Ambassador Volkan Bozkir, the President of United Nations General Assembly has put forth an ambitious agenda during his maiden speech before the world body on September 14, 2020, “It is not only a health crisis, but a social and economic crisis, which has exacerbated existing challenges the UN is seeking to overcome through the 2030 Agenda for Sustainable Development and the Sustainable Development Goals (SDGs).”
Let us try to analyze some of these SDGs set out by the United Nations. It is a fact that while citizens of some African and Asian countries are starving, the rich countries are beset with obesity. Discrepancies of these types are morally disturbing. The United Nations is ideally suited to ending these shocking inequalities because it hosts all the nations of the world and endows each with identical voting power in the General Assembly. The poorest and the weakest are equal to the richest and the strongest.
The most urgent approach to promoting global partnership for sustainable development is the ending of warfare. War, whether intramural or international, wreaks havoc on the elements necessary for health, housing, education, employment, the rule of law, the environment, and happiness generally.
I admit that denunciation of warfare is easier than prevention. But if mankind can assemble knowledge to send men to the moon and Land Rovers to Mars, the knowledge necessary to end wars cannot be far behind. As is said in the Song of Solomon, “They shall beat their swords into plowshares, and their spears into pruning hooks: nation shall not lift up sword against nation, neither shall they learn war any more.” Prophet Muhammad appealed to the conscience of the human beings by saying, “The pen is mightier than the sword.”
The second urgent global sustainable development objective should be universal literacy and education. As Socrates explained, the unexamined life is not worth living. Or as philosopher Sam Johnson amplified, there is the same difference between the learned and unlearned as between the living and the dead. And as the Quran says, “Are those who know equal with those who know not?” These observations are made not to deride or degrade the uneducated, but to underscore the criticality of education to making life morally meaningful and fulfilling between ashes to ashes and dust-to-dust.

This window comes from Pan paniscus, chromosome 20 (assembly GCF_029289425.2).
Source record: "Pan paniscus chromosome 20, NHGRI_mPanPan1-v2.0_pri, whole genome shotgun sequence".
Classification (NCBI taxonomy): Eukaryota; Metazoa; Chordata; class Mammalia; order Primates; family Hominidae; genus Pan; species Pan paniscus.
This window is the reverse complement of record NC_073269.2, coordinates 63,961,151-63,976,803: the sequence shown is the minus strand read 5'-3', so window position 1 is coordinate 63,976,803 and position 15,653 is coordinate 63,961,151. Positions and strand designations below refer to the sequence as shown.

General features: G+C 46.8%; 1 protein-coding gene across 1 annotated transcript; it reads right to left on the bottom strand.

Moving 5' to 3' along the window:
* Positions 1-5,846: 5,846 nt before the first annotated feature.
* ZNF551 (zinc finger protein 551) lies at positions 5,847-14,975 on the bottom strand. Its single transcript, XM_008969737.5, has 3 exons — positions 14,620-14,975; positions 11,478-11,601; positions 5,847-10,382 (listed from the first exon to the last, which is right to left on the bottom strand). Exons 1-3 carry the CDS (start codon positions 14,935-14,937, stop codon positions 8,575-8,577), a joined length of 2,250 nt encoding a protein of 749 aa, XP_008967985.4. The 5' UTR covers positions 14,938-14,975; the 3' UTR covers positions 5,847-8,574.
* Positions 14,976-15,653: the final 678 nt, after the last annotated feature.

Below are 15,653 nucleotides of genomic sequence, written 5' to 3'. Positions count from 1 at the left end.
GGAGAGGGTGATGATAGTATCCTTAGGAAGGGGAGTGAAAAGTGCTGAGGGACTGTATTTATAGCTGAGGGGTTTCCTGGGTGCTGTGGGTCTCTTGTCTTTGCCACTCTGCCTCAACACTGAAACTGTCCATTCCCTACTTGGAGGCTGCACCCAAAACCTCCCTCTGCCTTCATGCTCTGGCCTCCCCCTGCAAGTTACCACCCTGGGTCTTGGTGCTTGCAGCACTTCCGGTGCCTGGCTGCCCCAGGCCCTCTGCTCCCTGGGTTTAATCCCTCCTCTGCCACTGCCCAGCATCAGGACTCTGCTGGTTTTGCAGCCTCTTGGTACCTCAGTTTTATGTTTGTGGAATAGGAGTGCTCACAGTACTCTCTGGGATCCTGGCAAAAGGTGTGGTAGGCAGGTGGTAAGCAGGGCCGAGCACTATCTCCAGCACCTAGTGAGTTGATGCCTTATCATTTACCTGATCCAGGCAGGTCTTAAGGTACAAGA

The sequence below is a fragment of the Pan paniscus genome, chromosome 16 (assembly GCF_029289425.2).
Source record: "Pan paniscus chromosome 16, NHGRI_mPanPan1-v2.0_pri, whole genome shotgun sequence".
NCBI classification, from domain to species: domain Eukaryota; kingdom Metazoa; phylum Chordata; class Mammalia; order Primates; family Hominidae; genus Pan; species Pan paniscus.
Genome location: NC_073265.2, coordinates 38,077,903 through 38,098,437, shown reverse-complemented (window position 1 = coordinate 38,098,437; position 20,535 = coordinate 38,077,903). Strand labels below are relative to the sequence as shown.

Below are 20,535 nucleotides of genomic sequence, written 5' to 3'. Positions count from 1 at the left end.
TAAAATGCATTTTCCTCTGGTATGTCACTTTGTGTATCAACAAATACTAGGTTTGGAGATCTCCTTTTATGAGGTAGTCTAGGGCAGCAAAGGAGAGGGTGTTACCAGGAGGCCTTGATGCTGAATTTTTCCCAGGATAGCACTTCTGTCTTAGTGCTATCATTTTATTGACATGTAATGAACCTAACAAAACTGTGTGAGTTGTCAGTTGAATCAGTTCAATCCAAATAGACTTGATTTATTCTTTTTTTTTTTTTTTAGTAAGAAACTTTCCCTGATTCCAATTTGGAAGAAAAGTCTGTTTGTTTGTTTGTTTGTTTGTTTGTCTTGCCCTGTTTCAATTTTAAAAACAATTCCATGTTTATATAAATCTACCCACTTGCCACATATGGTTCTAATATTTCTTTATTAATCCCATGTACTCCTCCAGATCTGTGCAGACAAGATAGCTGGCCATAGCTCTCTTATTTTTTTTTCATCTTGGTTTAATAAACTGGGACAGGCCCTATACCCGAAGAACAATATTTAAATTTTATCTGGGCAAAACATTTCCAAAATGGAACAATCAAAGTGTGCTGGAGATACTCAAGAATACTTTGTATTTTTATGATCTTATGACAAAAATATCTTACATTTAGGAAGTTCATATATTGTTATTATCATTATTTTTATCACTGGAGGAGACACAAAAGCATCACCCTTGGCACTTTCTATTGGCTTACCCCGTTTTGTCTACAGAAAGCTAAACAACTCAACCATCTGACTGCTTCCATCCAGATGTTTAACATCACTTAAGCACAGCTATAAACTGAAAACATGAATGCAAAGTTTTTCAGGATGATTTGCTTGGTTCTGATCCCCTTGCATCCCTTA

There is nothing inherently mischievous about these development yardsticks. But they should never distract from our recognition that the highest in sustainable development consists of non-quantifiable characteristics. These would include acts of charity, humility, courage, benevolence, magnanimity, self-restraint, and non-vindictiveness. It would seem to me to turn logic and morality on their heads to award higher sustainable development acclaim to a nation whose citizens were universally economically prosperous, literate, healthy, long-lived, non-polluting, but also mean-spirited, selfish, and egotistical than to a nation whose citizens were impoverished, plagued by disease, but were generous in time, effusive in hospitality, austere in habits, and selfless for the community.
These goals seem to be ambitious but we will have fulfill our responsibilities for the sake of future generations.
Dr Ghulam Nabi Fai